Newly published research suggests the amount of heat stored in a vast section of the Arctic Ocean has doubled over the last 30 years, adding another blow to sea ice that helps regulate the planet’s climate.
“The most likely outcome for this heat is that it will slow the growth of winter sea ice, which further compromises the Arctic sea ice pack,” said Mary-Louise Timmermans of Yale University.
Timmermans is one of the authors of a paper published Wednesday that examined 30 years worth of measurements at different depths in the Canada Basin, a large section of the Arctic Ocean west of Canada’s High Arctic Islands.
That ocean is composed of layers divided by both salinity and temperature. One of those layers, beginning at about 50 metres of depth, is both more saline and warmer than the surface waters.
That layer has probably always been there and comes from waters hundreds of kilometres to the south in the Chukchi Sea, said Timmermans.
Those waters move north through a natural current called the Beaufort Gyre. When they get far enough north, their higher salinity makes them heavier than the water around them and they sink below the surface.
But climate change means the Chukchi Sea has been losing sea ice in recent decades. That has allowed the sun to warm it up.
“We’re seeing more and more open water as the sea ice retreats in the summertime,” Timmermans said. “The sun is warming up the ocean directly, because it’s no longer covered by sea ice.”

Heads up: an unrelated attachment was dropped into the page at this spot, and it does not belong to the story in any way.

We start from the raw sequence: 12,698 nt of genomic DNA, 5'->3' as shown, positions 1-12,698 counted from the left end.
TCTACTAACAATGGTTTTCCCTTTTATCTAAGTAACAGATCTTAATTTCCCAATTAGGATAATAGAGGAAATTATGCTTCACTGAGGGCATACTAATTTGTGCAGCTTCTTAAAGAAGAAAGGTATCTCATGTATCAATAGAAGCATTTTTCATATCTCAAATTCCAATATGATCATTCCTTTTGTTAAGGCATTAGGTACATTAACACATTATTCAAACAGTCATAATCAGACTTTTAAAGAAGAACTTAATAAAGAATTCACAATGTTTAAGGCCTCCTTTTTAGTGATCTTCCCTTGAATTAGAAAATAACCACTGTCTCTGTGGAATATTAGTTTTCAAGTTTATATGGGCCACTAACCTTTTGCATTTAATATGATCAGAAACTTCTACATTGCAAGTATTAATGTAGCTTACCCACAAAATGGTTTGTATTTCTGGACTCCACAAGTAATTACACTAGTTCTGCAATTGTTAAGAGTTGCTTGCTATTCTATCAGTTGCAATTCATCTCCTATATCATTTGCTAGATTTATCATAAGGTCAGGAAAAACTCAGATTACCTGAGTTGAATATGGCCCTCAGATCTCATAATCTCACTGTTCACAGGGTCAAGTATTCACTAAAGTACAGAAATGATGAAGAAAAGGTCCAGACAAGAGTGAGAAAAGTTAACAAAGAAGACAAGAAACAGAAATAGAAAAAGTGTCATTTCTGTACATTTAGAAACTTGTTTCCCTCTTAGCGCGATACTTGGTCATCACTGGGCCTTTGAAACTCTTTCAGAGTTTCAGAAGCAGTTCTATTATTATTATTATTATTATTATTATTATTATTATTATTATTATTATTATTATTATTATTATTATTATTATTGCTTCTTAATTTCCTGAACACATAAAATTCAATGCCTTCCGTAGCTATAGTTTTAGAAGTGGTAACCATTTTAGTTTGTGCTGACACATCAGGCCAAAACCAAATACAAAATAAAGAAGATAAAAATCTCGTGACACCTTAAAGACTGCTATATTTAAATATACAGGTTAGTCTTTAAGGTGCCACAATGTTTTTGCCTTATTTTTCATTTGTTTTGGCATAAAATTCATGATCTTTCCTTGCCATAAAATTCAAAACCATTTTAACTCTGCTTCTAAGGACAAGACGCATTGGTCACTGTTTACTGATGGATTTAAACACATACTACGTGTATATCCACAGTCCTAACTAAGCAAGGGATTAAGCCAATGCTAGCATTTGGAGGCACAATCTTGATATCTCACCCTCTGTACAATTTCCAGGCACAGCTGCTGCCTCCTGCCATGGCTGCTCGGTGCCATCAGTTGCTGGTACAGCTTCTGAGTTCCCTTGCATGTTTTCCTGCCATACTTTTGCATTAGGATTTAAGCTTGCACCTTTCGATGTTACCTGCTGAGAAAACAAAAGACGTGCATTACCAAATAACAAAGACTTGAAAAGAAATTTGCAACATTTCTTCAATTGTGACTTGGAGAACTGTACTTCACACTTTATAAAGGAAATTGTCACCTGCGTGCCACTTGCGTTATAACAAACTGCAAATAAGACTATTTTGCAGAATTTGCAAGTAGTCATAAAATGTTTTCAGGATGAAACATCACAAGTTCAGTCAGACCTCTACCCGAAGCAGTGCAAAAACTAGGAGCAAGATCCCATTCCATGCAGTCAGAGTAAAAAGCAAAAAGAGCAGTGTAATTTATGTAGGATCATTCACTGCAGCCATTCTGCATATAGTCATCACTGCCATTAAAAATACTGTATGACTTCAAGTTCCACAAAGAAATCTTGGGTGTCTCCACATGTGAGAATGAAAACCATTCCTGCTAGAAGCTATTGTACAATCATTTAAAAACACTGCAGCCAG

The paper calculates that sea is now absorbing five times more solar energy than it did before.
That sun-warmed water has created what Timmermans calls “archived” heat in the Canada Basin.
“That layer of water is both increasing in temperature and also increasing in thickness. Overall, it’s increasing heat content.”
Some of that heat trickles up to the surface of the Canada Basin, one of the places that still has a summer ice cover. Timmermans said that heat will slow and weaken the formation of winter ice.
Although that water has only been warmed to a maximum temperature of about 0 C, the paper calculates there is currently enough new heat stored beneath the ocean surface to thin the ice cover of the entire basin by nearly a metre. It notes the amount of such “archived” heat will continue grow as the Chukchi loses more ice.
What’s happening in the Canada Basin is an example of how losing sea ice in one area can contribute to further sea ice losses in areas hundreds of kilometres away, the paper says.
The ultimate consequences are unknown, Timmermans said.
If the Chukchi water warms up enough, it may no longer sink. That could further affect sea ice, or it may change atmospheric circulation if the heat is lost to the air.
Scientists are still debating the impact of sea ice on the jet stream, a high-altitude river of air that has large effects on southern weather.
The future challenges are clear, she said.
“To understand heat transport, to understand limits and to keep measuring the whole Arctic system – atmosphere, ice, and ocean below so that we can do these kinds of analyses and use them to make viable projections.”